BOSTON/ SAN FRANCISCO: Legal challenges to President Donald Trump’s first moves on immigration spread, with three states suing over his executive order banning travel into the United States by citizens of seven Muslim- majority nations.
Massachusetts, New York, Virginia and Washington states joined the legal battle against the travel ban, which the White House deems necessary to improve national security. The challenges contend the order violated the US Constitution’s guarantees of religious freedom.
San Francisco became the first US city to sue to challenge a Trump directive to withhold federal money from US cities that have adopted sanctuary policies toward undocumented immigrants, which local officials argue help local police by making those immigrants more willing to report crimes.
The legal maneuvers were the latest acts of defiance against executive orders signed by Trump last week that sparked a wave of protests in major US cities, where thousands of people decried the new president’s actions as discriminatory.
Both policies are in line with campaign promises by Republican businessman-turned-politician Trump, who vowed to build a wall on the Mexican border to stop illegal immigration and to take hard-line steps to prevent terrorist attacks in the United States.
Massachusetts contended the restrictions run afoul of the establishment clause of the 1st Amendment of the US Constitution, which prohibits religious preference. “At bottom, what this is about is a violation of the Constitution,” Massachusetts Attorney General Maura Healey said of the order halting travel by people with passports from Iran, Iraq, Libya, Somalia, Sudan, Syria and Yemen for 90 days.
The order also barred resettlement of refugees for 120 days and indefinitely banned Syrian refugees.
“It discriminates against people because of their religion, it discriminates against people because of their country of origin,” Healey said at a Boston press conference, flanked by leaders from the tech, healthcare and education sectors who said that the order could limit their ability to attract and retain highly educated workers.
Massachusetts will be backing a lawsuit filed over the weekend in Boston federal court by two Iranian men who teach at the University of Massachusetts at Dartmouth.
Tillerson takes charge
Former ExxonMobil chief executive Rex Tillerson will this week take charge of a US State Department simmering with opposition to President Donald Trump’s refugee and travel ban.
The 64-year-old oilman’s nomination was confirmed by the Senate on Wednesday, clearing the way for the political newcomer to be sworn in as Washington’s top diplomat. He will take over a department already rattled by senior-level resignations and by Trump’s order suspending refugee arrivals and visas for citizens from some Muslim countries.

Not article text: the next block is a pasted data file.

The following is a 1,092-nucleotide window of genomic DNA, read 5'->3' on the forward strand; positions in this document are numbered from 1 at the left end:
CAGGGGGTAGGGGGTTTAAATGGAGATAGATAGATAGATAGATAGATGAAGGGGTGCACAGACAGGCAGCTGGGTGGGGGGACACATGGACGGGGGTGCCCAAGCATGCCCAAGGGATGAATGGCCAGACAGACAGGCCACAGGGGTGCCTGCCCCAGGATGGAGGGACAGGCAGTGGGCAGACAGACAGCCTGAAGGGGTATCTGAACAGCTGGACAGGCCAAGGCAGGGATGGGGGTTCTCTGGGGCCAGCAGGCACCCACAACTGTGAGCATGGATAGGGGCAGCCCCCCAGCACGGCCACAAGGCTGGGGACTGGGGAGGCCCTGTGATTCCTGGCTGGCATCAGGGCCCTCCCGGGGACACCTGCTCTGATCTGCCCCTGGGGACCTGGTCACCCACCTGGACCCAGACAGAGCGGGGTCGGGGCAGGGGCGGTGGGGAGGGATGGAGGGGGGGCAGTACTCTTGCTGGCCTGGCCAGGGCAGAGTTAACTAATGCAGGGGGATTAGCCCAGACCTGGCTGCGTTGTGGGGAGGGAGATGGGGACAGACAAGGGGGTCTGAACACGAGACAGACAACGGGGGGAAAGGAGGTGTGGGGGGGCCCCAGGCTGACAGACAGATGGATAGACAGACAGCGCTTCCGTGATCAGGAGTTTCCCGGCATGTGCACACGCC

On Tuesday, around 1,000 officials from US missions across the globe submitted a ‘dissent cable’ through an official channel, decrying Trump’s ban as an affront to American values.
The State Department ‘dissent channel’ has existed since the era of the Vietnam War to allow diplomats to question official policy, but the scale of the protest is unprecedented. One official, speaking to AFP condition of anonymity, warned a bureaucratic ‘insurgency’ against Trump is getting under way. Others spoke of colleagues bursting into tears.
The dissident diplomats, Spicer declared, “should either get with the program or they can go”. His threat outraged many at the State Department, who argue that their in-house experts should have been consulted before the order was signed.
UAE minister backs Trump
The United Arab Emirates foreign minister said Trump’s travel ban is not anti-Islam.
Sheikh Abdullah bin Zayed al Nahyan said it was ‘wrong to say’ that the decision by the new US administration was “directed against a particular religion”. “The United States has made... a sovereign decision,” he said at a joint press conference with his Russian counterpart, Sergei Lavrov, pointing out that it was ‘provisional’ and did not apply to ‘the large majority’ of the world’s Muslims.
In his defence of the ban which has stirred widespread protests across the globe, Sheikh Abdullah also said some of the countries on the blacklist had ‘structural challenges’ on the security front that they still had to overcome.
UN Secretary-General Antonio Guterres on Wednesday called for lifting the US travel ban.
“I think that these measures should be removed sooner rather than later,” Guterres told reporters. “Those measures indeed violate our basic principles and I think that they are not effective if the objective is to, really, avoid terrorists to enter the United States,” he said.
Addressing the US suspension of refugee resettlement and the ban on Syrians, Guterres again appealed to the US administration to reverse course.
Published in The Express Tribune, February 2nd, 2017.